Hugo Rafael Chávez Frías, president of Venezuela from February 1999 to the present writing in 2008, ranks as one of the most influential and controversial figures in post–cold war Latin America. Distinguished by his left-populist policies, strident anti-imperialism and anti-neoliberalism, promotion of Latin American integration—often bombastic and polarizing rhetoric—and volcanic energy, and the driving force behind Venezuela’s so-called Bolivarian revolution, Chávez elicits strong emotions among both supporters and detractors. A key debate among scholars is whether his “democratic socialism” will lead to a populist dictatorship characteristic of Latin America in the 20th century, or whether his government can pursue a populist social revolution while maintaining the democratic political structures that have endured since the days of Rómulo Betancourt in the late 1950s.
Born on July 28, 1954, in the city of Sabaneta (pop. 20,000), capital of the southwestern plains state of Barinas, and of Spanish, Indian, and African ancestry, he was the second son of school teachers, receiving a good education. At age 17 he entered the Venezuelan Academy of Military Sciences, where he graduated four years later as a sub-lieutenant. He attended Simón Bolívar University in Caracas, sharpening his political views on pan American nationalism (“Bolivarianism”), socialism, and anti-imperialism. For the next 17 years he served in the military, rising from counterinsurgency paratrooper and platoon commander to lieutenant colonel and instructor at the Venezuelan Military Academy. On July 24, 1983, on the bicentennial of the birth of Simón Bolívar, Chávez and his comrades secretly founded the Bolivarian Revolutionary Army (Ejército Revolucionario Bolivariano, or ERB-200) with the goal of launching a Bolivarian revolution in Venezuela.
On February 4, 1992, in the midst of widespread popular disaffection for the government of President Carlos Andrés Pérez and his free-market reforms (manifest most dramatically in the massive street protests and riots known as El Caracazo, in February 1989), the ERB launched a failed coup attempt. Appearing on national television, Chávez became an overnight celebrity for his vigorous denunciations of the government’s corruption and cronyism before he and other coup leaders were jailed. Two years later he was released in an amnesty by the government of President Rafael Caldera. Reorganizing the ERB as the Fifth Republic Movement (Movimiento Quinto República, or MQR) and campaigning on his Bolivarian platform, in December 1998 he won the presidency with 56 percent of the popular vote.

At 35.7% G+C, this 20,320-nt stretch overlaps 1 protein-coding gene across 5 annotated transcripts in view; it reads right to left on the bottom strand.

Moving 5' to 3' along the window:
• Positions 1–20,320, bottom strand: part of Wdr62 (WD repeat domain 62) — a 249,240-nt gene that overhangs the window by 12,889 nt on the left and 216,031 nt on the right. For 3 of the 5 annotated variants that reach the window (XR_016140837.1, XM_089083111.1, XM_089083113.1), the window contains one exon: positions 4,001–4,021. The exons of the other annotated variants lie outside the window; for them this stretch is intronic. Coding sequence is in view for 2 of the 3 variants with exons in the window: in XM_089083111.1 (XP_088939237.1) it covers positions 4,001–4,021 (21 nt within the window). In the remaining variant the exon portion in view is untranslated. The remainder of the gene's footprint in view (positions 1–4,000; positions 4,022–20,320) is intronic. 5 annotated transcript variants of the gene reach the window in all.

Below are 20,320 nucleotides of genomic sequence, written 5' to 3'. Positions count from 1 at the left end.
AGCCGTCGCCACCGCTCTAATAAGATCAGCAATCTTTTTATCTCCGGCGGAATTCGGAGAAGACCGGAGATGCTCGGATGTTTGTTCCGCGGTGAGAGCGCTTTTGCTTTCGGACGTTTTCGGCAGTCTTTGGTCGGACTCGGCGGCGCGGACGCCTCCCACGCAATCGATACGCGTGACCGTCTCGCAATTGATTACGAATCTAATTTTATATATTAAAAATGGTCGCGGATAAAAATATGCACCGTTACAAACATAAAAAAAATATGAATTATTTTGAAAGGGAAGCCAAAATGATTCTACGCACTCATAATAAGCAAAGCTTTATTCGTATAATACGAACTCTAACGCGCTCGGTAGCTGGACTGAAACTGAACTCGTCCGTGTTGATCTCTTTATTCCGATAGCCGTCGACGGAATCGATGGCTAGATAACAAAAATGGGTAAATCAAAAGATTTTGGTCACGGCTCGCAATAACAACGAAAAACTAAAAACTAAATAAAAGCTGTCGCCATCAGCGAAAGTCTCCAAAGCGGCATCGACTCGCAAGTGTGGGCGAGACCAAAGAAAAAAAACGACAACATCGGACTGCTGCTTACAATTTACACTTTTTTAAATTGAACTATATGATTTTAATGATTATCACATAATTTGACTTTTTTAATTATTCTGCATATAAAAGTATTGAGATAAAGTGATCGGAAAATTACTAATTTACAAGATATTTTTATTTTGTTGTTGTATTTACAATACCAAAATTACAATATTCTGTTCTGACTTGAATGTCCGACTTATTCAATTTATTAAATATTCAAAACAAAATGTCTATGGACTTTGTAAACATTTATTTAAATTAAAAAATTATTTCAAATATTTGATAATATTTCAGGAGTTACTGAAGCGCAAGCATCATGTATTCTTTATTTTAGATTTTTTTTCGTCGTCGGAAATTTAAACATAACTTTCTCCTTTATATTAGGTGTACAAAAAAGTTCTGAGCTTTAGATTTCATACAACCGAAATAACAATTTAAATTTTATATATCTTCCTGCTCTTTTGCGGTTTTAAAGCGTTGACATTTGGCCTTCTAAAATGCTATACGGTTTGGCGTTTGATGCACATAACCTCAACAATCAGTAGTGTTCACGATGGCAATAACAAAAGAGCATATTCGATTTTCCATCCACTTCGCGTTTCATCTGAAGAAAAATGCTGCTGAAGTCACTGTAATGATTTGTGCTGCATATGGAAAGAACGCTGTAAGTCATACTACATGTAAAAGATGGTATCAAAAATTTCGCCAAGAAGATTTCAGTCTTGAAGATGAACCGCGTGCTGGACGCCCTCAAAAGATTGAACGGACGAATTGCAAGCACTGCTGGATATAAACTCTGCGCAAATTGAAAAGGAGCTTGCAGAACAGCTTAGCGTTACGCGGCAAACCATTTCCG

Once in office, Chávez embarked on a wide-ranging program of social, economic, and political
reforms. In 1999, after seeing many of his initiatives blocked by the National Assembly, he oversaw the writing and promulgation of a new constitution, which granted the executive greater powers and renamed the country the Bolivarian Republic of Venezuela (República Bolivariana de Venezuela). Reelected in July 2000 to a six-year term, he deepened the reforms of his first months in office.
In spring 2002 an opposition movement coalesced demanding his ouster, and between April 11 and April 13, he was briefly removed from office before massive street protests led to his reinstatement. In August 2004 he triumphed decisively in a national referendum intended to recall him, and in December 2006 won a second six-year presidential term with 63 percent of the vote. In a December 2007 referendum, voters rejected Chávez’s proposed changes to Venezuela’s constitution, hurting the momentum of his socialist program.
- Ellner, Steven, and Daniel Hellinger, eds. Venezuelan Politics in the Chávez Era: Class, Polarization, and Conflict. Boulder, CO: Lynne Reinner, 2004;
- Gott, Richard. Hugo Chávez and the Bolivarian Revolution. London: Verso, 2005. London: Verso, 2001;
- In the Shadow of the Liberator: The Impact of Hugo Chávez on Venezuela and Latin America.
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